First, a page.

The HERE Arts Center will be completely transformed for its next production: the world premiere of The Black History Museum…According to the United States of America. Created and directed by Zoey Martinson, the immersive show will turn the downtown space into a theatrical museum examining Blackness from its constitutional origin to its modern currency— through visual art, theatrical performance, sound installation, and dance.
The interactive experience will feature, among other things, an installation of dozens of love letters written by slaves during slavery, a Black on Black room, and a dance through the Middle Passage.
“I want audiences to leave The Black History Museum... with a different understanding of what it means to be an American,” says Martinson. “This is an opportunity to look at our cultural identity beyond the trauma that America has attached to Black identity.”
The Black History Museum… will run November 1–24 at HERE. Click here for tickets.
The cast is made up of Kareem M. Lucas (who collaborated with Martinson on the creation of the show), Robert King, Marcia Berry, Landon Woodson, Tabatha Gayle, Toni Ann DeNoble, Langston Darby, Latra Wilson, Telly Fowler, Taylor Boyland, and Eury German, with additional video dance by Briana Reed.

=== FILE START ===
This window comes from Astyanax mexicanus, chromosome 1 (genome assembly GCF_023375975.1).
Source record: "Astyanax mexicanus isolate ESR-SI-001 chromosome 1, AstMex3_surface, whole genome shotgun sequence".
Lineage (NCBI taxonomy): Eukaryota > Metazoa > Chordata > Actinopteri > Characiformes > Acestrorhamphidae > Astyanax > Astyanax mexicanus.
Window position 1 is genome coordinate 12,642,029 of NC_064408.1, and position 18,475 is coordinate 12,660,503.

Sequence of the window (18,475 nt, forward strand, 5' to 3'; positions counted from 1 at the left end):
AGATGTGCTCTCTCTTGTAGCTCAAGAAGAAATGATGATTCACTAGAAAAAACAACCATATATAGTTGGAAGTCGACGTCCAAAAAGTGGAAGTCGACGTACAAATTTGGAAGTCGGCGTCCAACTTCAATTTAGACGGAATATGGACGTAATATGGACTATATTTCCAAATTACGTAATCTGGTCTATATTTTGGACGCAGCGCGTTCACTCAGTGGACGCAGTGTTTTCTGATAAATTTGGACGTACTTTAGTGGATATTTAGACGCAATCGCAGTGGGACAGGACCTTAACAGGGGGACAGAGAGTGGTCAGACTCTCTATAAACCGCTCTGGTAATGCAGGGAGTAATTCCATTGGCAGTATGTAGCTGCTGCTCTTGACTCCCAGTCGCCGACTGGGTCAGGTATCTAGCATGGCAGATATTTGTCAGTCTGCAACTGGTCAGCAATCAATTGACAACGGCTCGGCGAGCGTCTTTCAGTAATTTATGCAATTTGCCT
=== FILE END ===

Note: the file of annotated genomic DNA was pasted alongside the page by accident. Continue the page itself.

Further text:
The Black History Museum… is also created in collaboration with sketch writer Jonathan Braylock, visual artist Brandan “B-mike” Odums, dramaturg Arminda Thomas, scenic designer D’Vaughn Agu, costume designer Ari Fulton, and sound designer and composer Avi Amon.
The additional creative team includes choreographer Francesca Harper, additional writing by Robert King and Shenovia Large, video choreographer Abdul Latif, lighting designer Ayumu Poe Saegusa, projection designer Brittany Bland, animator Daria Amai Shelton, cinematographer Katherine Castro, gaffer Justin W. King, visual artists Paula Champange, Kalin Norman, Shariffa Ali, Laetitia Ky, and Yusef Miller, researcher A.J. Muhammad, production manager Clementine Seely, stage manager Alex B. West, and assistant stage manager Josephine Ronga.